The Washington, D.C.-based National Multi Housing Council (NMHC) and Arlington, Va.-based National Apartment Association (NAA) announced last month that they have agreed to continue their joint legislative program to lobby Capitol Hill on behalf of the multifamily apartment industry. For nearly 20 years, the associations have jointly advocated on behalf of the apartment industry through the NMHC/NAA Joint Legislative Program (JLP), though the partnership has not always been amicable. Last fall, the groups announced that they would end the program effective March 1, 2009.  Last month’s agreement to extend the partnership for at least three more years was the first joint announcement made by the associations since that time. At the time of the announcement, NMHC president Doug Bibby said the partnership leverages NAA's vast membership and NMHC's access to Capitol Hill in order to create a powerful lobbying effort.

Bibby sat down in an exclusive interview with Multifamily Executive to share his thoughts on the top 5 priorities on the JLP Capitol Hill agenda for 2010.

1. Ensuring the industry's continued access to capital as lawmakers undertake financial regulatory reform and the possible restructuring of government-sponsored enterprises (GSEs) Fannie Mae and Freddie Mac. 
"We have a GSE task force—that’s how vital the GSEs are to the future of the multifamily housing industry. When you look at the roughly $5.5 trillion dollars that Fannie Mae and Freddie Mac have on- and off-balance sheet, anything that is done has to be done very thoughtfully and with a long-term horizon in mind. You can’t flip a switch tomorrow and privatize the two fully or make them hybrids—that’s just too complicated, and there is too much at risk to the multifamily marketplace right now. Nothing is going to be done precipitously, and nothing is going to be done without thoughtful, lengthy deliberation. Our short-run advice to all policy makers is to do no harm. The multifamily housing sector is a beacon of success, prudent underwriting, and stewardship that we have not seen in the single-family sector. We don’t want sweeping changes with unintended consequences."

2. Securing workable, cost-effective energy efficiency standards for buildings in proposed and new energy and climate change legislation.
"The industry is green. It is energy-efficient. And we are encouraging our members to be more so. Apartments are extremely efficient users of infrastructure. When you are able to site them in downtown areas and infill areas, you don’t have to build new roads and new schools and new police and fire stations and utilities. You can take advantage of existing infrastructure. We’re most concerned about sweeping goals—30 percent reduction in carbon emissions by 2025, for example. When 60 percent to 70 percent of the energy usage in apartment community is controlled by the residents, it is very difficult to reach those blanket efficiencies. We’d like policy makers to be mindful of what can be done practically and what the expected payback periods are for energy-efficiency initiatives."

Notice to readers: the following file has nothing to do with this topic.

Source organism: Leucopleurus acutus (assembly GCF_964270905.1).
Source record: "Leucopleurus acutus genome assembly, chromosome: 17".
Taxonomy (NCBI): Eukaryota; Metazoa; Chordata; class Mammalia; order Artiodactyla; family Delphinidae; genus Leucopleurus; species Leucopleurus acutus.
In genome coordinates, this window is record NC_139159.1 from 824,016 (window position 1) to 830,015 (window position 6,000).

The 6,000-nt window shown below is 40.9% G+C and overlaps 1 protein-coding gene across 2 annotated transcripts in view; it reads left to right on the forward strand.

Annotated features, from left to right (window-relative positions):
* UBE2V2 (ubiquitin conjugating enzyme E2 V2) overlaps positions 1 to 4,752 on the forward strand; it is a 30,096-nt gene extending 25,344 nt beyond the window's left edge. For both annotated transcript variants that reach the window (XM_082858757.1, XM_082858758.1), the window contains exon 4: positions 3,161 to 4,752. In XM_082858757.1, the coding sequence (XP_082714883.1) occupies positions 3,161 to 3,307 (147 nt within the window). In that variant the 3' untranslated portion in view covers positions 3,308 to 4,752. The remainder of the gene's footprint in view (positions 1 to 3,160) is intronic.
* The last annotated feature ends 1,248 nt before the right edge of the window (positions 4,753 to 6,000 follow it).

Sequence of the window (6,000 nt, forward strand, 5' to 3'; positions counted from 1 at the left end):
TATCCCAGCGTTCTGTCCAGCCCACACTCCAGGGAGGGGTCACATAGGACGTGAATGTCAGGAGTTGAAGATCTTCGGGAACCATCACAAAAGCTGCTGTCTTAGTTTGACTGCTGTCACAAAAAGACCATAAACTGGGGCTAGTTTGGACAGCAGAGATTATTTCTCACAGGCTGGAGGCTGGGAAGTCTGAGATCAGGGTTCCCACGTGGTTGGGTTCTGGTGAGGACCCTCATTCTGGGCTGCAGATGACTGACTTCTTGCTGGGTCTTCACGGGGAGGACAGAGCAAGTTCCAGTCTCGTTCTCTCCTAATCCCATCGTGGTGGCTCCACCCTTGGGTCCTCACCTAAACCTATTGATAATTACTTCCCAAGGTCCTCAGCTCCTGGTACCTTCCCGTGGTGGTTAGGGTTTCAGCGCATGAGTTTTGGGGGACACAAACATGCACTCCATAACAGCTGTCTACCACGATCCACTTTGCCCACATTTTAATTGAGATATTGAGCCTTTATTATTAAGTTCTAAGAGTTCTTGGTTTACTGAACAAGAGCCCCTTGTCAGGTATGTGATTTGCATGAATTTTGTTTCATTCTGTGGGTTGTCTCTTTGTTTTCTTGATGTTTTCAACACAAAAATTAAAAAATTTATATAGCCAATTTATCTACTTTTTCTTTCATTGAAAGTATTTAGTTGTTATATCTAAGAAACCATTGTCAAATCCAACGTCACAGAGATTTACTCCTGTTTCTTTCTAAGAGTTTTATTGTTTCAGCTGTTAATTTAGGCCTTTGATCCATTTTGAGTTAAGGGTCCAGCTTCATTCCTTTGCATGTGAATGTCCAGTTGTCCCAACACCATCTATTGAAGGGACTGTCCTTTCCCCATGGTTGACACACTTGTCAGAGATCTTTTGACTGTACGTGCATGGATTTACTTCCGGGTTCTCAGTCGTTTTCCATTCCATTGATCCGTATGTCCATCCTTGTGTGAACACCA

3. Advocating against proposals to triple the taxation on a general partnership’s promote (or “carried interest”), which the JLP believes would eventually stifle the nascent economic recovery and exacerbate the nation's affordable housing shortage.
"The analogy to the 1986 and 1989 Tax Act is not so far-fetched—we anticipate lots of unintended consequences that really hurt real estate. Even with well-intentioned reforms, Congress needs to consider those unintended consequences. I think with carried interest—it is so pervasive in transactions in so many sectors of our economy—you could stifle economic recovery and industry entrepreneurship right off the bat."

4. Opposing the Employee Free Choice Act (“card check”), which the JLP says would disproportionately increase the political power of unions at considerable cost to employees and businesses during this severe economic recession.
"The thing we are most concerned about is taking away the worker’s right to privacy in deciding whether to vote for representation or not. It’s almost like a taking in real estate to us—it is the same magnitude of error. It also opens the door to strong-arm tactics. An alternative would be to look at the National Labor Relations Board and reform it in some way where employers and workers meet and all considerations are taken into mind. This was an ill-conceived bill—it’s wrong, and it’s at the wrong time."

5. Stressing the need for a balanced housing policy that better reflects demographic preferences and lifestyle changes in our society.
"Cutting across the Clinton and Bush administrations, we’ve had 16 years of cheerleading for home ownership. When you have the rhetoric and the policies and the subsidies all working together for home ownership as a vehicle for building wealth, it swept everyone up, and we were qualifying millions of people for homes that should never have been approved for ownership. That hurt the economy just as much as it hurt those people’s lives and their credit. It was a painful lesson to learn, and we hope now going forward there is more of a balance. We have demographics in household formation that are steering us very strongly towards rental housing, towards mixed-income, mixed-used, and transit oriented communities. If we are still stuck on the idea that everyone needs to own a detached house out in the suburbs, we are going to be way out of whack with demand."